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Metal Guide

Metal Guide

From the classic and elegant appeal of yellow gold, the versatile and durable qualities of platinum and the unique on-trend blush tone of rose gold, there are so many options when it comes to choosing your metal type. Similarly to choosing diamonds, personal preference is key as the type of metal chosen has a distinct correlation to the complete look and feel of the jewellery piece.

Here at Austen & Blake we know an informed decision is usually the best kind, therefore we have created a guide to assist in your search.

Gold Guide

Two important things to consider when you are looking into purchasing a piece of gold jewellery are the carat and the colour. Both will have an impact on the look and feel of your precious piece so it is a good idea to be aware of the key facts.

Carat is more commonly abbreviated to kt or k, and is a measurement of the proportion of pure gold mixed with another metal alloy, meaning that if the gold purity is high then the value will be too. For example, 18kt gold jewellery will always be worth more than a 14kt piece and this does not change whether you are choosing between yellow, rose or white gold.

Yellow Gold

Yellow gold is considered a classic and traditional choice for jewellery. It is suggested that for those wishing to wear their jewellery on an everyday basis to choose a lower carat as the gold purity is lower, making it a more robust option.

How is it created?

Yellow gold is created combining both pure gold with alloy metals such as zinc and copper. It is important to remember that the higher the carat, the more yellow in which the gold will appear.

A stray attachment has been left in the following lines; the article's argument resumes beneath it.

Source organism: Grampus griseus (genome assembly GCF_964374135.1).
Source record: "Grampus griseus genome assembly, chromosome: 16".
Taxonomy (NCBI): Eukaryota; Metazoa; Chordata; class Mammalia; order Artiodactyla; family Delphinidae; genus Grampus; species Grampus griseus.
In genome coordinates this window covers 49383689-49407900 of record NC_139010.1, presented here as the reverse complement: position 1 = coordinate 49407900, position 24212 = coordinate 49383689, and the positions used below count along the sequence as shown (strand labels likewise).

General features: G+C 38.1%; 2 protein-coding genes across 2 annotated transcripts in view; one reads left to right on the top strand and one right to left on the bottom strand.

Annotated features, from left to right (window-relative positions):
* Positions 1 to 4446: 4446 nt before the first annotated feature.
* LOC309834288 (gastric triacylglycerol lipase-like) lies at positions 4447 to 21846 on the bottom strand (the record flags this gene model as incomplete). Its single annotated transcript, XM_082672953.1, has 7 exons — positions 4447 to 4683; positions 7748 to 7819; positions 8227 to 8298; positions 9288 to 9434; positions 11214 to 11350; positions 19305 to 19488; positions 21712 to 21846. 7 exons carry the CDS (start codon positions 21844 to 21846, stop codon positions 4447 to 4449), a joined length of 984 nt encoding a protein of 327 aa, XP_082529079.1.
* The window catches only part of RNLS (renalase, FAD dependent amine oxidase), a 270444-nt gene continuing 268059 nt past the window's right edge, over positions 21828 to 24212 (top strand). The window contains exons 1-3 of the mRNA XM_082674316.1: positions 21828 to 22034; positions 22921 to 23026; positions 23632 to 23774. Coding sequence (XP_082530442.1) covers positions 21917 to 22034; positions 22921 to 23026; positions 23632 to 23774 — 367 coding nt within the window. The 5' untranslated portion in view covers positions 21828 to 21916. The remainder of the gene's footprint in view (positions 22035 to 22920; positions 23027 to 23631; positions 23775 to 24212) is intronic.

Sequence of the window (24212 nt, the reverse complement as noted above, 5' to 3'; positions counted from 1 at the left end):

This is a desirable characteristic of high carat gold but it is important to bear in mind that it will be softer and more prone to damage.

It is important to consider the carat and cut together when making a purchase. A larger carat diamond with a poor cut grade can appear smaller than a diamond of the same size with a higher cut grade.

White Gold

Incredibly elegant and contemporary, white gold is a great choice for those wishing to wear with silver jewellery, as the shades complement each other. It also proves a wonderful setting for coloured stones due to the versatile tone of the metal.

How is it created?

White gold is never completely white, rather an off-white or cream shade which is created by mixing pure gold with a white metal such as silver, magnesium or palladium. Although white gold can be available in a variety of carats, 9kt is most commonly used to ensure durable pieces are made and can be worn every day.

Inclusions can appear black, grey or white in appearance and are graded under x10 magnification. Five grading factors which are considered are:

Rose Gold

Incredibly elegant and contemporary, white gold is a great choice for those wishing to wear with silver jewellery, as the shades complement each other. It also proves a wonderful setting for coloured stones due to the versatile tone of the metal.

How is it created?

White gold is never completely white, rather an off-white or cream shade which is created by mixing pure gold with a white metal such as silver, magnesium or palladium. Although white gold can be available in a variety of carats, 9kt is most commonly used to ensure durable pieces are made and can be worn every day.

Inclusions can appear black, grey or white in appearance and are graded under x10 magnification. Five grading factors which are considered are:

Platinum

Incredibly elegant and contemporary, white gold is a great choice for those wishing to wear with silver jewellery, as the shades complement each other. It also proves a wonderful setting for coloured stones due to the versatile tone of the metal.

How is it created?

White gold is never completely white, rather an off-white or cream shade which is created by mixing pure gold with a white metal such as silver, magnesium or palladium. Although white gold can be available in a variety of carats, 9kt is most commonly used to ensure durable pieces are made and can be worn every day.

Inclusions can appear black, grey or white in appearance and are graded under x10 magnification. Five grading factors which are considered are: